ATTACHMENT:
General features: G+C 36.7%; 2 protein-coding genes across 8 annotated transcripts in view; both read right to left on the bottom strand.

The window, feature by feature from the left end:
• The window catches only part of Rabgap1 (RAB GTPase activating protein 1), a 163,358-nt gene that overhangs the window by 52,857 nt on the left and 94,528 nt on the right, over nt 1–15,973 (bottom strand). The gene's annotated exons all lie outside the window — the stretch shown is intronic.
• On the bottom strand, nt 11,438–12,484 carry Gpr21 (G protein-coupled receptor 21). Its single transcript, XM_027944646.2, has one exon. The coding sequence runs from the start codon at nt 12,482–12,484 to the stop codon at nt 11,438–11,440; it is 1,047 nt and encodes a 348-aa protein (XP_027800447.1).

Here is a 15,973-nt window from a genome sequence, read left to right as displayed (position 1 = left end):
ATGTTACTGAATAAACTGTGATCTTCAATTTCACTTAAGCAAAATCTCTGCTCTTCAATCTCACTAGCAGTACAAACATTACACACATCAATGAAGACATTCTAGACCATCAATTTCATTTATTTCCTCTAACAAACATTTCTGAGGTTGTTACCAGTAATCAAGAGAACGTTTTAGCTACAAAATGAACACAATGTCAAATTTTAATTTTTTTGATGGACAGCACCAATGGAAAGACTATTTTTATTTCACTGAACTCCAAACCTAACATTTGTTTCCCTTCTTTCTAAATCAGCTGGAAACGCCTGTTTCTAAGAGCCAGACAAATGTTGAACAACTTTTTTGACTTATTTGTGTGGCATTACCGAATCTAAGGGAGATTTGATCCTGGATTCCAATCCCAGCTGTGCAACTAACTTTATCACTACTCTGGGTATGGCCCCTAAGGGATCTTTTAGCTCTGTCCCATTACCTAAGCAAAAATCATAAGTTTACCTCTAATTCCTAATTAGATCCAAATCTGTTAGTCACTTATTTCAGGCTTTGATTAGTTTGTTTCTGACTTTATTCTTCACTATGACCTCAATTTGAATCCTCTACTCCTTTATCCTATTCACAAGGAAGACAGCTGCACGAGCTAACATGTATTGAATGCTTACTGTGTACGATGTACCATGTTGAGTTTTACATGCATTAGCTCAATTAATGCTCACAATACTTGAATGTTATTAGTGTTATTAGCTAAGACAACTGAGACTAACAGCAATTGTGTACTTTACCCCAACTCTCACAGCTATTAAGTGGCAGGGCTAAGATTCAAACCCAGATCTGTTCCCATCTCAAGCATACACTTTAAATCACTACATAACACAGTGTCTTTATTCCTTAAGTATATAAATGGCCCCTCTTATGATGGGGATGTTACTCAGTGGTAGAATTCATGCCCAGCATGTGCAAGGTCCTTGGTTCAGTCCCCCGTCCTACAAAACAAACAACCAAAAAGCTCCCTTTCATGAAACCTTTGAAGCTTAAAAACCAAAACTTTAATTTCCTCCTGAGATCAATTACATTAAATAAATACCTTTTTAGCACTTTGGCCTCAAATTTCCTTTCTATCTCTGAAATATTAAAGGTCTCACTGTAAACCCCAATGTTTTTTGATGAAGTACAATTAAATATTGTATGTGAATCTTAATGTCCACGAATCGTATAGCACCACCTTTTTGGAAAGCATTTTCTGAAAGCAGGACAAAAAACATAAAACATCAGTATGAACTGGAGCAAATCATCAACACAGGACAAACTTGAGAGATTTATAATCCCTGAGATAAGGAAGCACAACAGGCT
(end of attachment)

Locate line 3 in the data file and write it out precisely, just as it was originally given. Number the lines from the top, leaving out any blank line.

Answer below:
• The window catches only part of Rabgap1 (RAB GTPase activating protein 1), a 163,358-nt gene that overhangs the window by 52,857 nt on the left and 94,528 nt on the right, over nt 1–15,973 (bottom strand). The gene's annotated exons all lie outside the window — the stretch shown is intronic.